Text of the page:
Fluidity: The Art of Letting On-Demand Video Costs Flow Upward

By Guillermo Girola It is said that Louis XIV was obsessed with dress codes. He demanded that his court was always appropriately dressed for any occasion. It is also said that this obsession made the noblemen and women play a continuous catch-up game with the latest fashion to assert their position in the court. Those …

By Guillermo Girola

It is said that Louis XIV was obsessed with dress codes. He demanded that his court was always appropriately dressed for any occasion. It is also said that this obsession made the noblemen and women play a continuous catch-up game with the latest fashion to assert their position in the court. Those among the chicest, were close to the King. Perhaps King Louis also understood something about politics. While he kept the court busy with concern for dress codes, he felt less worried about conspiracies against him.

One of the fun things about working in an ecosystem full of communications people is that language evolves quickly. You are always playing catch-up with the latest buzzword. An unspoken goal of every ascending advertising professional is to drop one of those words at a Zoom meeting– as if it’s obvious that EVERYBODY is talking about it– and see the other faces turn to a paler shade of “what the heck is s/he talking about?”. Most will discreetly turn off the camera and frantically google the word. And when they return, they’ll look for the first opening to talk about what they just learned… as if they were fully involved in the topic from the very beginning. Who wants their place in the court to be in jeopardy for not having language improperly dressed for the occasion?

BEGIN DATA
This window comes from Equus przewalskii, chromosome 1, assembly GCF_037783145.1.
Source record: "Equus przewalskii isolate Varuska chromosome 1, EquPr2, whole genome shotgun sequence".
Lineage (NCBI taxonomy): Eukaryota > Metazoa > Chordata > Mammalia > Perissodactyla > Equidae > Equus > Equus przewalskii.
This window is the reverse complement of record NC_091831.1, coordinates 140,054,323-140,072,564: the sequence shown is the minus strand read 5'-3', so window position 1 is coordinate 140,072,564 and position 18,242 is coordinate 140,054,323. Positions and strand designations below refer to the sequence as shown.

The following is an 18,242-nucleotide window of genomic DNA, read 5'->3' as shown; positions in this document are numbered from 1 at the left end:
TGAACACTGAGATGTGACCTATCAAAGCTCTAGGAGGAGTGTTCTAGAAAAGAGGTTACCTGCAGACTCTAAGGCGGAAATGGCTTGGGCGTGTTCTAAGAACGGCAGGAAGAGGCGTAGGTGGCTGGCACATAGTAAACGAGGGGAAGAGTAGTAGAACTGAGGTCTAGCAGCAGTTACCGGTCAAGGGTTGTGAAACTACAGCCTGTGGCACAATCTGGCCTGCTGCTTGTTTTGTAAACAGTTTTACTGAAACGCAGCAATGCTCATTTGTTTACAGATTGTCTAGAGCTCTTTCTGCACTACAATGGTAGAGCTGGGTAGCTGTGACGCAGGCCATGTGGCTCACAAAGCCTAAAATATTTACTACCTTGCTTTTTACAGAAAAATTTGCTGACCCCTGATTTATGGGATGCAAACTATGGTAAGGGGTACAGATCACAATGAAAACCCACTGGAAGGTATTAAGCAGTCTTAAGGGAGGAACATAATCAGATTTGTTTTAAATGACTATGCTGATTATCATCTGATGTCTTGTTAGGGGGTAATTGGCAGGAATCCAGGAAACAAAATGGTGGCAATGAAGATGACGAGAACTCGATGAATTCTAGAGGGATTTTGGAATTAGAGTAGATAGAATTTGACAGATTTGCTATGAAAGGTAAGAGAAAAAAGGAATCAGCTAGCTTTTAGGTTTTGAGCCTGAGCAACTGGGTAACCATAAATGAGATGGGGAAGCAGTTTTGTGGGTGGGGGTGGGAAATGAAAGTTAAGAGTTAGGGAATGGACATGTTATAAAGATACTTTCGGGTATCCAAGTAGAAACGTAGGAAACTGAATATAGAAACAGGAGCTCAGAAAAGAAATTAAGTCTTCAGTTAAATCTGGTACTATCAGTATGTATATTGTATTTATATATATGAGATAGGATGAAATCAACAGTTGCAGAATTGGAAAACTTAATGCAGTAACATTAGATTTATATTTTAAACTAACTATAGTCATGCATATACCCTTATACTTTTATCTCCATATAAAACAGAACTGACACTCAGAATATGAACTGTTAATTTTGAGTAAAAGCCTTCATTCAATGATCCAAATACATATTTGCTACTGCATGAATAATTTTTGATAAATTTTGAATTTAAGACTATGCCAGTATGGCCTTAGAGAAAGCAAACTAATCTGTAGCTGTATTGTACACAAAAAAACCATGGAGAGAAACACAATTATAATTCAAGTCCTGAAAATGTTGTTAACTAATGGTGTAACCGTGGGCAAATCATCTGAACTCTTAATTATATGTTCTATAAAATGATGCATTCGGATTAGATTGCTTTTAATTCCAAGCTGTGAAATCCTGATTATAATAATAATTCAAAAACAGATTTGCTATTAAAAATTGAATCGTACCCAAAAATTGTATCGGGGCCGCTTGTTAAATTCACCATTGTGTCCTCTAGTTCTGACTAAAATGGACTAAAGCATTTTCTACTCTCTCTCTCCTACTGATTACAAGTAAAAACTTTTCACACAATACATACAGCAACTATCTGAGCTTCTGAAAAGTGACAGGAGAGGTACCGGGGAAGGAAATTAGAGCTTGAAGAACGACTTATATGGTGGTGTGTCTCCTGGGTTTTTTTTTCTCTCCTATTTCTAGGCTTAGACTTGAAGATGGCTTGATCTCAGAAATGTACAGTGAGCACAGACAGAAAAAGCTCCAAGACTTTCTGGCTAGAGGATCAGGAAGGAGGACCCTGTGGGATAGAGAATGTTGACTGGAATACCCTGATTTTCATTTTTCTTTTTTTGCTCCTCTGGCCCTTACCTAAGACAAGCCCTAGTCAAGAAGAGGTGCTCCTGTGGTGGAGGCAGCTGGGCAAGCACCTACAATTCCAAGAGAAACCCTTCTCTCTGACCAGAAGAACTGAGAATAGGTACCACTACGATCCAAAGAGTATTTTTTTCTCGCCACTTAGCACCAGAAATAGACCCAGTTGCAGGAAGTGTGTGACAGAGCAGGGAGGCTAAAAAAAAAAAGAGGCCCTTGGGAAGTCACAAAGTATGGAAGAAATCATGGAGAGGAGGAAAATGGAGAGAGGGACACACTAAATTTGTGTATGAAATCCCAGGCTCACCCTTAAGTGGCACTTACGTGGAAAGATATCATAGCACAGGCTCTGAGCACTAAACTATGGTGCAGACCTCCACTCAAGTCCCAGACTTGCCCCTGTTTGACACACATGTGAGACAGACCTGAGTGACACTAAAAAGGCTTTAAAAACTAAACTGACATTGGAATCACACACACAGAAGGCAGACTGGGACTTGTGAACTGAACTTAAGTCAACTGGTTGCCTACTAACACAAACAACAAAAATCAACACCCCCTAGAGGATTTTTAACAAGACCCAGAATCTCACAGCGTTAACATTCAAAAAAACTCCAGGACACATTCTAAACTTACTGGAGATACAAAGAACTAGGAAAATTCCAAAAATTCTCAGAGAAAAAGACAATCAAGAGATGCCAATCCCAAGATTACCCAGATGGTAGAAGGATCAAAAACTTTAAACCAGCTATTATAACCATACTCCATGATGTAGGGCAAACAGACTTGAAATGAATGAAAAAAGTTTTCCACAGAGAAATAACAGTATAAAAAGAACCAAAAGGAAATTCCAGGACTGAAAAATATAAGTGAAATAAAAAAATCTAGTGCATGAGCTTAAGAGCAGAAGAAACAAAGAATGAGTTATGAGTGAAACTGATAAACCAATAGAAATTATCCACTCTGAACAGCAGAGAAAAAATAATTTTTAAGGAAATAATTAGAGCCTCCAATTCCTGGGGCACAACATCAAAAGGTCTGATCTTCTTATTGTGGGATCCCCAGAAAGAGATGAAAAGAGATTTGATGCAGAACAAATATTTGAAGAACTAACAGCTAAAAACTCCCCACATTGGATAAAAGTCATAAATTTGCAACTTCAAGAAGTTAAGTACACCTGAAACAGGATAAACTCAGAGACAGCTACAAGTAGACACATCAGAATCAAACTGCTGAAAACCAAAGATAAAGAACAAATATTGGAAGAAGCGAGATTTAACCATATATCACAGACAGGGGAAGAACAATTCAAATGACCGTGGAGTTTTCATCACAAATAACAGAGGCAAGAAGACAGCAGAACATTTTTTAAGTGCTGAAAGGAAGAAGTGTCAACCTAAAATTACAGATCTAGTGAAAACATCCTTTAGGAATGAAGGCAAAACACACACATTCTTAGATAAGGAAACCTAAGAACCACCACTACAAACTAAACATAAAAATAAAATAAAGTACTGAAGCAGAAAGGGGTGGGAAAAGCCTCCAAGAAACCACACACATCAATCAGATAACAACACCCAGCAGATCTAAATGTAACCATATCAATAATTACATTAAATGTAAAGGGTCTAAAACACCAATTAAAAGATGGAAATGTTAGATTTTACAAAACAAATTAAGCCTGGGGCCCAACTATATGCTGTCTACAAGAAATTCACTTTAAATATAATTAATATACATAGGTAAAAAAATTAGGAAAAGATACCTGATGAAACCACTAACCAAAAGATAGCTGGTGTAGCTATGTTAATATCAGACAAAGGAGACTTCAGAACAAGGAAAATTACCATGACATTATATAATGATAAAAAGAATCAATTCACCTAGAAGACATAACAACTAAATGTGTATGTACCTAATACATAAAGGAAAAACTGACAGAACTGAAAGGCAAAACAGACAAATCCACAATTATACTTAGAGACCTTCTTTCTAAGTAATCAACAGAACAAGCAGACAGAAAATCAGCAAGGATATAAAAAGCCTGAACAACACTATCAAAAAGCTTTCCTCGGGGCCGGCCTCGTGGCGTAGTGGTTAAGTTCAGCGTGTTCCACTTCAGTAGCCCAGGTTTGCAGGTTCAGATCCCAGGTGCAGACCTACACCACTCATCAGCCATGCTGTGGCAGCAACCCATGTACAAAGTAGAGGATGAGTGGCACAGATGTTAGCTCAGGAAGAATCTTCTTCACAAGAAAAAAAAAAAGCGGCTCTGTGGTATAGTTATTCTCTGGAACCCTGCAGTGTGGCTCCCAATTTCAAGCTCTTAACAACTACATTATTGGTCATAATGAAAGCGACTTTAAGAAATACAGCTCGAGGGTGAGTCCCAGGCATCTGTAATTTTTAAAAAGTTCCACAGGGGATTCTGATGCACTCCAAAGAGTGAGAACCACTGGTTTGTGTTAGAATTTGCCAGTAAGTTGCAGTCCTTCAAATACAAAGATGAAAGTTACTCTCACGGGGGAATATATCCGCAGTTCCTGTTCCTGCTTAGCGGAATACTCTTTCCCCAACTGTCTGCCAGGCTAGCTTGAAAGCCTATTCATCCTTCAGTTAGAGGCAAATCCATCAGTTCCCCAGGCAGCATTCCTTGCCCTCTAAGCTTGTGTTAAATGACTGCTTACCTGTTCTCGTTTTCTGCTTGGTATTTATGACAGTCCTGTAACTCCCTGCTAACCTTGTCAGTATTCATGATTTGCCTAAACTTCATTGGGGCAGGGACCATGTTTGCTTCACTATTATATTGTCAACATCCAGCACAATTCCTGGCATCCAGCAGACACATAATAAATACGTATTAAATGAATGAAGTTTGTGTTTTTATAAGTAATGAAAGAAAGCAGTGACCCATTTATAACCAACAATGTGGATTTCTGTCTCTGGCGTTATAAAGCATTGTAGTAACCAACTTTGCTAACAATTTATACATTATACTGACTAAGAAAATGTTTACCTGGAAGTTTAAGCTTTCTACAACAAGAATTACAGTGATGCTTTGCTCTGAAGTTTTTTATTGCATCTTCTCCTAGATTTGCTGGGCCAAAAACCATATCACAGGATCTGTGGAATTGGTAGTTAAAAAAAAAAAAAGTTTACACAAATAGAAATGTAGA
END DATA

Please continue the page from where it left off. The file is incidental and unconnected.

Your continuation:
And if you are waiting for herd immunity to keep you safe, forget about it. If you are not part of the solution, you are most definitely part of the problem.

In the same way that Engagement, Transparency, Viewability, and so many other words entered our vocabulary at a certain point, ‘Fluidity’ is now making a debut. You’d better be prepared. If you are just an advertising courtesan, know what it means and look good saying it with confidence. If you are a decision maker worried with the efficiency of your costs, try to figure out what is behind it.

About the explicit meaning: Fluidity deals are agreements by which a network can deliver on its audience commitments either through its linear venues (say TV and risk to be banished) or any of its on-demand platforms. In other words, if a spot planned to air in a show tomorrow fails to harvest the expected impressions– (and it will!), the network can compensate the advertiser with impressions delivered online by that show or any other in the cohort established in the deal structure.

There is something intuitively good about this type of deal. Rather than relying on the chance of finding a person who happens to be 10 feet away from the screen at the exact moment the spot airs–(remember that buzzword “appointment viewing”?), the said spot is shown to viewers who specifically choose to watch something at that very moment. Did you hear “Cross-Platform” or “Omni-channel”? Yes, I did too. I’m only missing ‘TV Everywhere” for Bingo!